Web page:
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It could be argued—and esteemed historian of ideas Russell Jacoby does so here—that the less diversity there is, the more we talk about it.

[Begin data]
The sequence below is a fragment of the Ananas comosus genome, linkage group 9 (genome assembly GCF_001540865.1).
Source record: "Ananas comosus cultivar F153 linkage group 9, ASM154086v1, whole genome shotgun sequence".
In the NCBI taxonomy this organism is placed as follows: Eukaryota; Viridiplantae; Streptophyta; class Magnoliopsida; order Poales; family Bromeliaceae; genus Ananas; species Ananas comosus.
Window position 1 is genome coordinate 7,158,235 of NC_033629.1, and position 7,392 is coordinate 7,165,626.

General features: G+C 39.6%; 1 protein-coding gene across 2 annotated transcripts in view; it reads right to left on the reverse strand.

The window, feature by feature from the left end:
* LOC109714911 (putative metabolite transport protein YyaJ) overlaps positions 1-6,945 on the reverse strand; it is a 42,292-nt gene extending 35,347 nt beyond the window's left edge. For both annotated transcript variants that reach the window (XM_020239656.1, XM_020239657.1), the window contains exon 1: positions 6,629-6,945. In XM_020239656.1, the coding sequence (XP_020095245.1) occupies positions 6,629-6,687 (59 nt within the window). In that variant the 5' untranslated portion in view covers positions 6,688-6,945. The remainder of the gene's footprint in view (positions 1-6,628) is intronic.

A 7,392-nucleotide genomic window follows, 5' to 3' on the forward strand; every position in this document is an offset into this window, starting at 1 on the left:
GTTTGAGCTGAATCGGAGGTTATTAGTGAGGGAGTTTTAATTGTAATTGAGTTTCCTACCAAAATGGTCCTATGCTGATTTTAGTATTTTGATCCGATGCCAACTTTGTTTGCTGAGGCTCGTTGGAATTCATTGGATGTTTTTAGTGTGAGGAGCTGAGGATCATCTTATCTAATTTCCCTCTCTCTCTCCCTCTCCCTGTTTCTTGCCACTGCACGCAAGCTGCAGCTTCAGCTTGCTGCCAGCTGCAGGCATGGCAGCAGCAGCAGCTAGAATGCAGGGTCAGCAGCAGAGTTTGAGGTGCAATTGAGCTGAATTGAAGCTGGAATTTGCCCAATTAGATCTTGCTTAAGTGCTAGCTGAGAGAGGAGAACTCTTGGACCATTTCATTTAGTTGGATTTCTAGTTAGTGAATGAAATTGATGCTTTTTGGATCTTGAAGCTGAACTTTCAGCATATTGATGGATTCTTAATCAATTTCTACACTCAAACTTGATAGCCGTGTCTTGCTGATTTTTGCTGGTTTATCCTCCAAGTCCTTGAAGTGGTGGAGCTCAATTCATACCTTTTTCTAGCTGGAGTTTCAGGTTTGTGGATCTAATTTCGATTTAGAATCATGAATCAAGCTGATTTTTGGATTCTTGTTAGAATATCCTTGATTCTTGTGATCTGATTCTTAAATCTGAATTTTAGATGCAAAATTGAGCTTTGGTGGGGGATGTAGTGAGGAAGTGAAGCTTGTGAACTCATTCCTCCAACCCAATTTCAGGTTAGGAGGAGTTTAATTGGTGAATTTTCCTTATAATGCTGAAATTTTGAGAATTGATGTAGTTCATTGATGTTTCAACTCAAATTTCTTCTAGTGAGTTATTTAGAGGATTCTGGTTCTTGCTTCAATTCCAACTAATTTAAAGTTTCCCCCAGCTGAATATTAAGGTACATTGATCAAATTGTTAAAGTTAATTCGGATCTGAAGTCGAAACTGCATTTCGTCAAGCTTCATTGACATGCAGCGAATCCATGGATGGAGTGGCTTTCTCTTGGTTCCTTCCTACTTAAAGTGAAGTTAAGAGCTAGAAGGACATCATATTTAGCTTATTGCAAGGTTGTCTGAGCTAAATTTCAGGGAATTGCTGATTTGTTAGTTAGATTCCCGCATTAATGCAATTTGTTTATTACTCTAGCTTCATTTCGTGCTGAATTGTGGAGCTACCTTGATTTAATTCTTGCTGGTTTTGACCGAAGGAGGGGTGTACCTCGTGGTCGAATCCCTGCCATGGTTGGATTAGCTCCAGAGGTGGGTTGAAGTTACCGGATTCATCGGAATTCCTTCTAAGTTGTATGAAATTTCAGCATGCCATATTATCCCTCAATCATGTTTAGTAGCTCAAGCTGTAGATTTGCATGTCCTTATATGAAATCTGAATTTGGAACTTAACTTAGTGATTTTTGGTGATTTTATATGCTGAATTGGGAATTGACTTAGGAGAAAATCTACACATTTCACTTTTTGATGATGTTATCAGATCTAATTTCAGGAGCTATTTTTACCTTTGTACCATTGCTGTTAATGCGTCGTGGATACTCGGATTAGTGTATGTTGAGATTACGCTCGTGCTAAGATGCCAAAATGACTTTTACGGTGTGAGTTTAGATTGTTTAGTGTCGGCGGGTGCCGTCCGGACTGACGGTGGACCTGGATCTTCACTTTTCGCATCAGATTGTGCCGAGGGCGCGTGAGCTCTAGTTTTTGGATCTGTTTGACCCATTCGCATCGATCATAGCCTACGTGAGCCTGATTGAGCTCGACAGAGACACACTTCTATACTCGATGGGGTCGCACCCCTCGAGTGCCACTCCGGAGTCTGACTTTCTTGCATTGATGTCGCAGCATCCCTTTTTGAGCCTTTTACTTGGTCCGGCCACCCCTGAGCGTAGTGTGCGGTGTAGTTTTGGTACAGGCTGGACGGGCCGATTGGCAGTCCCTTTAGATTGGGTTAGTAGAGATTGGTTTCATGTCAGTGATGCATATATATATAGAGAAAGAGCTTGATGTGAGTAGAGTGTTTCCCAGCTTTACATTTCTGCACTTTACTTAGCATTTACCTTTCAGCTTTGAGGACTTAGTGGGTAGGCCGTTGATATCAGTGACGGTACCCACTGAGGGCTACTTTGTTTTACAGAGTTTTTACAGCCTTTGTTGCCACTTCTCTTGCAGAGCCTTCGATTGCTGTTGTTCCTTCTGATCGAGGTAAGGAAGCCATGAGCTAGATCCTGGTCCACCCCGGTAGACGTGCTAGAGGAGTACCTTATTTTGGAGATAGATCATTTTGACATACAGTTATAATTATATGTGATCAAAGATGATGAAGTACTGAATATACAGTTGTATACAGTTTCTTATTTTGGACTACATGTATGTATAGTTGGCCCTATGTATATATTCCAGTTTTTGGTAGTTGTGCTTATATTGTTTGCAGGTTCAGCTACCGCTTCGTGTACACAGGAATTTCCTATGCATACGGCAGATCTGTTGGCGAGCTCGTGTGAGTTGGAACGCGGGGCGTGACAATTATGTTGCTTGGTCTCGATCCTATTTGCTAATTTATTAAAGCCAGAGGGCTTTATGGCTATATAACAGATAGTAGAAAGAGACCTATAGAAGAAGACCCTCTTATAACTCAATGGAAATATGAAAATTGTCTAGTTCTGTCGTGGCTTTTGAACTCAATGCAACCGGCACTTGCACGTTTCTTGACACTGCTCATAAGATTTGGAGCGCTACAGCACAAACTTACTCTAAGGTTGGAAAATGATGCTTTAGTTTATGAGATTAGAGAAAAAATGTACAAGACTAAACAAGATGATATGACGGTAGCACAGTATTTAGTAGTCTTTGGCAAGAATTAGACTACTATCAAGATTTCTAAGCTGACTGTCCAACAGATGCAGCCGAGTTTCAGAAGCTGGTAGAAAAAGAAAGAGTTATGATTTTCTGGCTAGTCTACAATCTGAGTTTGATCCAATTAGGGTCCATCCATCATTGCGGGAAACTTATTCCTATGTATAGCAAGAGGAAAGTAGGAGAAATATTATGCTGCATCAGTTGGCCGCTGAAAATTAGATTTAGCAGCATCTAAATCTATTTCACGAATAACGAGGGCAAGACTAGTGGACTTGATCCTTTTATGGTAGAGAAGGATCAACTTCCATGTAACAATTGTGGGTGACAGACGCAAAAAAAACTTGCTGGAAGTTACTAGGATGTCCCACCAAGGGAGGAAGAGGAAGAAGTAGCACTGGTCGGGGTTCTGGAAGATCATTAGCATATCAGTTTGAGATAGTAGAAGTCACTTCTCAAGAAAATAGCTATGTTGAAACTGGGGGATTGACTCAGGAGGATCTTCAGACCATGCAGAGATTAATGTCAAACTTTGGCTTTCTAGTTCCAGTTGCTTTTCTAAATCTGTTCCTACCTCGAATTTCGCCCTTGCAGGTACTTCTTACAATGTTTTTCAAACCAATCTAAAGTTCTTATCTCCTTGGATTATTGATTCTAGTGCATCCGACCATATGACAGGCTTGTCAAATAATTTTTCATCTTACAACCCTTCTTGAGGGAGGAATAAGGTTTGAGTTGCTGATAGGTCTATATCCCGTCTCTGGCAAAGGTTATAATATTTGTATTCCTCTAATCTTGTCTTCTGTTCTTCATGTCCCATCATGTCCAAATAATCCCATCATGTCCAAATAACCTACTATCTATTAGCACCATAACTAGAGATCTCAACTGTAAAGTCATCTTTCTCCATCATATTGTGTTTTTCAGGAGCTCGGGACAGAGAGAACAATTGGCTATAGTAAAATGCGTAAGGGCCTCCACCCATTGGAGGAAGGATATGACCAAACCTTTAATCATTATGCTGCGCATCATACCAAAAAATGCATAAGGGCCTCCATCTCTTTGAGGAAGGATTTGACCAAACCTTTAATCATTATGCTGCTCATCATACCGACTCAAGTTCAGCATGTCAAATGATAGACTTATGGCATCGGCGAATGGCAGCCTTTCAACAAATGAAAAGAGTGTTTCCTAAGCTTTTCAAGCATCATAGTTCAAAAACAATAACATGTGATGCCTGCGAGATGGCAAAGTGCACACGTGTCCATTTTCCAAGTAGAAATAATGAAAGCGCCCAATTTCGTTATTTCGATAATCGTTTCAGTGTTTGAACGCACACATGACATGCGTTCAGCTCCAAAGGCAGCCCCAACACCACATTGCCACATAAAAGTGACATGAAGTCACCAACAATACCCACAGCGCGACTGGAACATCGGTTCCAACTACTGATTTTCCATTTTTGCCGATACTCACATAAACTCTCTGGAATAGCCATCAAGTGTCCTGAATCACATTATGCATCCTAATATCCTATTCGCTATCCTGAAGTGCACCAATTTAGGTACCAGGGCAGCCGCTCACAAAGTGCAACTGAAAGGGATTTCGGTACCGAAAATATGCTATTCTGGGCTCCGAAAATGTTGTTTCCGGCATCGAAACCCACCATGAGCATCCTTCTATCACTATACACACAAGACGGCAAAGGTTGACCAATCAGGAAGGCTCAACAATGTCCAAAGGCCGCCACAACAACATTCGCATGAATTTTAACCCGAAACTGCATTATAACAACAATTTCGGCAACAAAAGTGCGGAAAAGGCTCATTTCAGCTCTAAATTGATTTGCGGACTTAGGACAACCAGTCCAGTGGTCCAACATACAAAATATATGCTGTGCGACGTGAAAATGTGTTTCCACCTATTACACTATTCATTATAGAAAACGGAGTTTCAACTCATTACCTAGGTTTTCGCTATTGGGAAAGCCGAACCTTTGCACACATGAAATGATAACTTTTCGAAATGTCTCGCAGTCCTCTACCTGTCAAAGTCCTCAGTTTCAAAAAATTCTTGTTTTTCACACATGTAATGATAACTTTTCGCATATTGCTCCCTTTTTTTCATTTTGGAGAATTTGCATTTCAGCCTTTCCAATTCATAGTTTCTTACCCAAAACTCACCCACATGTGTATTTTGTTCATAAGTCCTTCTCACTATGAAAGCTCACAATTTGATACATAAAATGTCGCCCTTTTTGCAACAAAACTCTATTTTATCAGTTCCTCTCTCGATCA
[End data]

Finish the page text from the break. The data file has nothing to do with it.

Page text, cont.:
But what does the term actually mean? Where does it come from? What are its intellectual precedents? Moreover, how do we square our recognition of the importance of diversity with the fact that the world is becoming more and more, well, homogeneous? In fine prose and lucid argument, Jacoby puts our volatile present into historical context. Examining diversity (or lack thereof) in language, fashion, childhood experience, political structure, and the history of ideas, Jacoby offers a surprising and penetrating analysis of our cultural moment, and invites his readers to participate in the most dangerous and liberating act: to stop and think.